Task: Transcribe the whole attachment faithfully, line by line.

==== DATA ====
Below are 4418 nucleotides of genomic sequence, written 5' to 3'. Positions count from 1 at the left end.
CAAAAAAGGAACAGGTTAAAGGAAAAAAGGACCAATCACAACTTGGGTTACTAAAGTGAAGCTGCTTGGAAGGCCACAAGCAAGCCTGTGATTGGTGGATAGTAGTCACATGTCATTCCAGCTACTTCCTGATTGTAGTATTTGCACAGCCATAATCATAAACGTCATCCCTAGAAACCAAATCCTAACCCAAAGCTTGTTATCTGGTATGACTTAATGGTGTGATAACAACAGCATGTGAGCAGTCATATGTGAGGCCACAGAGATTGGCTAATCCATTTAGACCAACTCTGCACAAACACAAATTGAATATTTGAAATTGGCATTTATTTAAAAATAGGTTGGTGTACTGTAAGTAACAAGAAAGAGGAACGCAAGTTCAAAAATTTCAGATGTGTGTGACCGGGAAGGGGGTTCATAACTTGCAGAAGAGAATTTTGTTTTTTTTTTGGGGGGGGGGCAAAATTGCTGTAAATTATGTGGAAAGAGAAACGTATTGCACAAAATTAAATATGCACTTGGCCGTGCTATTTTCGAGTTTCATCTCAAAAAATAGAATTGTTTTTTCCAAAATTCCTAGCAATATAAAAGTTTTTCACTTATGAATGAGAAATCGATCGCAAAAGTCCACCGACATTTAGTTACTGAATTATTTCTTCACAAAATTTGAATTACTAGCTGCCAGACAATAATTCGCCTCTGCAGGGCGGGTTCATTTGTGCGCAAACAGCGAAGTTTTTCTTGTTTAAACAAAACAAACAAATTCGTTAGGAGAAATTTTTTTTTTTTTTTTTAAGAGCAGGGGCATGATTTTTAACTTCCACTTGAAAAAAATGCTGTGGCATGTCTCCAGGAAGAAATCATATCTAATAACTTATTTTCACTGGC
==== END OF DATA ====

Below are 4418 nucleotides of genomic sequence, written 5' to 3'. Positions count from 1 at the left end.
CAAAAAAGGAACAGGTTAAAGGAAAAAAGGACCAATCACAACTTGGGTTACTAAAGTGAAGCTGCTTGGAAGGCCACAAGCAAGCCTGTGATTGGTGGATAGTAGTCACATGTCATTCCAGCTACTTCCTGATTGTAGTATTTGCACAGCCATAATCATAAACGTCATCCCTAGAAACCAAATCCTAACCCAAAGCTTGTTATCTGGTATGACTTAATGGTGTGATAACAACAGCATGTGAGCAGTCATATGTGAGGCCACAGAGATTGGCTAATCCATTTAGACCAACTCTGCACAAACACAAATTGAATATTTGAAATTGGCATTTATTTAAAAATAGGTTGGTGTACTGTAAGTAACAAGAAAGAGGAACGCAAGTTCAAAAATTTCAGATGTGTGTGACCGGGAAGGGGGTTCATAACTTGCAGAAGAGAATTTTGTTTTTTTTTTGGGGGGGGGGCAAAATTGCTGTAAATTATGTGGAAAGAGAAACGTATTGCACAAAATTAAATATGCACTTGGCCGTGCTATTTTCGAGTTTCATCTCAAAAAATAGAATTGTTTTTTCCAAAATTCCTAGCAATATAAAAGTTTTTCACTTATGAATGAGAAATCGATCGCAAAAGTCCACCGACATTTAGTTACTGAATTATTTCTTCACAAAATTTGAATTACTAGCTGCCAGACAATAATTCGCCTCTGCAGGGCGGGTTCATTTGTGCGCAAACAGCGAAGTTTTTCTTGTTTAAACAAAACAAACAAATTCGTTAGGAGAAATTTTTTTTTTTTTTTTTAAGAGCAGGGGCATGATTTTTAACTTCCACTTGAAAAAAATGCTGTGGCATGTCTCCAGGAAGAAATCATATCTAATAACTTATTTTCACTGGC